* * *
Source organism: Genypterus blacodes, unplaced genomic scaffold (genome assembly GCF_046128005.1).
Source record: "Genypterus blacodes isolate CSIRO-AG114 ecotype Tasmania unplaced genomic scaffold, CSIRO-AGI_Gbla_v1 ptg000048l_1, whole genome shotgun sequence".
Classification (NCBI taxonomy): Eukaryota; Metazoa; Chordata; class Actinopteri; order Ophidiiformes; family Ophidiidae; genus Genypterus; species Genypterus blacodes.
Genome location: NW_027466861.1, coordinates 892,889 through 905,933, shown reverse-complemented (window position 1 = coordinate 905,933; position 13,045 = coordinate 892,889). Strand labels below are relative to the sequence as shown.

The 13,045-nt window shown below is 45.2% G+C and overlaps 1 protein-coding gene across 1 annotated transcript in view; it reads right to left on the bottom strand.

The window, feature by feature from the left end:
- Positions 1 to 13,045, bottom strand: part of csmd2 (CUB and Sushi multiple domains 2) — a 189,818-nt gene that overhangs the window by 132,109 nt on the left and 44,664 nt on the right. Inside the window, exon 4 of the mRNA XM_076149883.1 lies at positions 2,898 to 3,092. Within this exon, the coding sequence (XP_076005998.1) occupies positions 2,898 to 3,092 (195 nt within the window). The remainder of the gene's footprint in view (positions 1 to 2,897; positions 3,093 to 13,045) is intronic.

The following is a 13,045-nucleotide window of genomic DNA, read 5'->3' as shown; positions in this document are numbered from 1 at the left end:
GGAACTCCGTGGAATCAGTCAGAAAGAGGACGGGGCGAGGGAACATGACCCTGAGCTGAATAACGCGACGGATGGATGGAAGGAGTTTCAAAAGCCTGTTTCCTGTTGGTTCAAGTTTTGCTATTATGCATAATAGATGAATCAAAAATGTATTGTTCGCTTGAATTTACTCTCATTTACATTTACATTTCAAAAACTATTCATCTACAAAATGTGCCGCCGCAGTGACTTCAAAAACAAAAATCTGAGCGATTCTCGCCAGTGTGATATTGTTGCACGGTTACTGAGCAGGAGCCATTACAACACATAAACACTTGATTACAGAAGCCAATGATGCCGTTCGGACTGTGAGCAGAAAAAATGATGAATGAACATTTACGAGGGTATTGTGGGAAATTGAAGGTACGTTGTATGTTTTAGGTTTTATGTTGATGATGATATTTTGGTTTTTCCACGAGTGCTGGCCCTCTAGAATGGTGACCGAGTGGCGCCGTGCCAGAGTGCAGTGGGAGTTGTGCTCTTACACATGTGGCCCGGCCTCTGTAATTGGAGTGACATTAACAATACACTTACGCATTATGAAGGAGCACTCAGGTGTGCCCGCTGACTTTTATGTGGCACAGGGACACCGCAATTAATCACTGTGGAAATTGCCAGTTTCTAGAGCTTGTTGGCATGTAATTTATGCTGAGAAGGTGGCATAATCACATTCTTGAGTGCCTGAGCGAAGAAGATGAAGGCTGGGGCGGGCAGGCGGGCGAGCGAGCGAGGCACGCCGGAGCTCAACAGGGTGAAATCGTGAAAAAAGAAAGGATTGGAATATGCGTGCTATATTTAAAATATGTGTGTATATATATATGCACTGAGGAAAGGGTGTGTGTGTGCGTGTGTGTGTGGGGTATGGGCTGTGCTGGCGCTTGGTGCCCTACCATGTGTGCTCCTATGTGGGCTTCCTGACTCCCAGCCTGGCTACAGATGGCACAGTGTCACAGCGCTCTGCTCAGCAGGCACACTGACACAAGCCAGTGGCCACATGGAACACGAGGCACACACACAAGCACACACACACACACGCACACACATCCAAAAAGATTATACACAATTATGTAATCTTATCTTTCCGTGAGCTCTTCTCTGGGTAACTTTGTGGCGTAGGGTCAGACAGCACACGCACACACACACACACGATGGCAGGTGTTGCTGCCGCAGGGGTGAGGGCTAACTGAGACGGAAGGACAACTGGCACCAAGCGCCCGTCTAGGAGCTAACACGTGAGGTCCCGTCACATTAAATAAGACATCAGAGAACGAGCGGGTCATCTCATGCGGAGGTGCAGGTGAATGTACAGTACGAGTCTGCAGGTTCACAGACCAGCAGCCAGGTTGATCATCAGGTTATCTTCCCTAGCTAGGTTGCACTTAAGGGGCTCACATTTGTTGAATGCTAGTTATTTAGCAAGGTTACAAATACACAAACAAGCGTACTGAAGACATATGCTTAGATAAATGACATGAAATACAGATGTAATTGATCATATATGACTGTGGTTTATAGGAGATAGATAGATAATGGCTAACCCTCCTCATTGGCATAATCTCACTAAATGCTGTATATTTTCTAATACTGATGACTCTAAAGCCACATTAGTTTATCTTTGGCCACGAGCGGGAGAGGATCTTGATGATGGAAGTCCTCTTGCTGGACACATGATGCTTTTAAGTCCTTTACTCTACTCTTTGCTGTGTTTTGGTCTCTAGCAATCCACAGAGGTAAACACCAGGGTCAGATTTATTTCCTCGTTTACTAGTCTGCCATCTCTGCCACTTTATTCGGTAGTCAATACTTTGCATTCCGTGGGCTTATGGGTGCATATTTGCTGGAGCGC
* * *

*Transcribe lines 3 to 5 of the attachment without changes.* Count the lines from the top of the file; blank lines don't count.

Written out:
Classification (NCBI taxonomy): Eukaryota; Metazoa; Chordata; class Actinopteri; order Ophidiiformes; family Ophidiidae; genus Genypterus; species Genypterus blacodes.
Genome location: NW_027466861.1, coordinates 892,889 through 905,933, shown reverse-complemented (window position 1 = coordinate 905,933; position 13,045 = coordinate 892,889). Strand labels below are relative to the sequence as shown.

The 13,045-nt window shown below is 45.2% G+C and overlaps 1 protein-coding gene across 1 annotated transcript in view; it reads right to left on the bottom strand.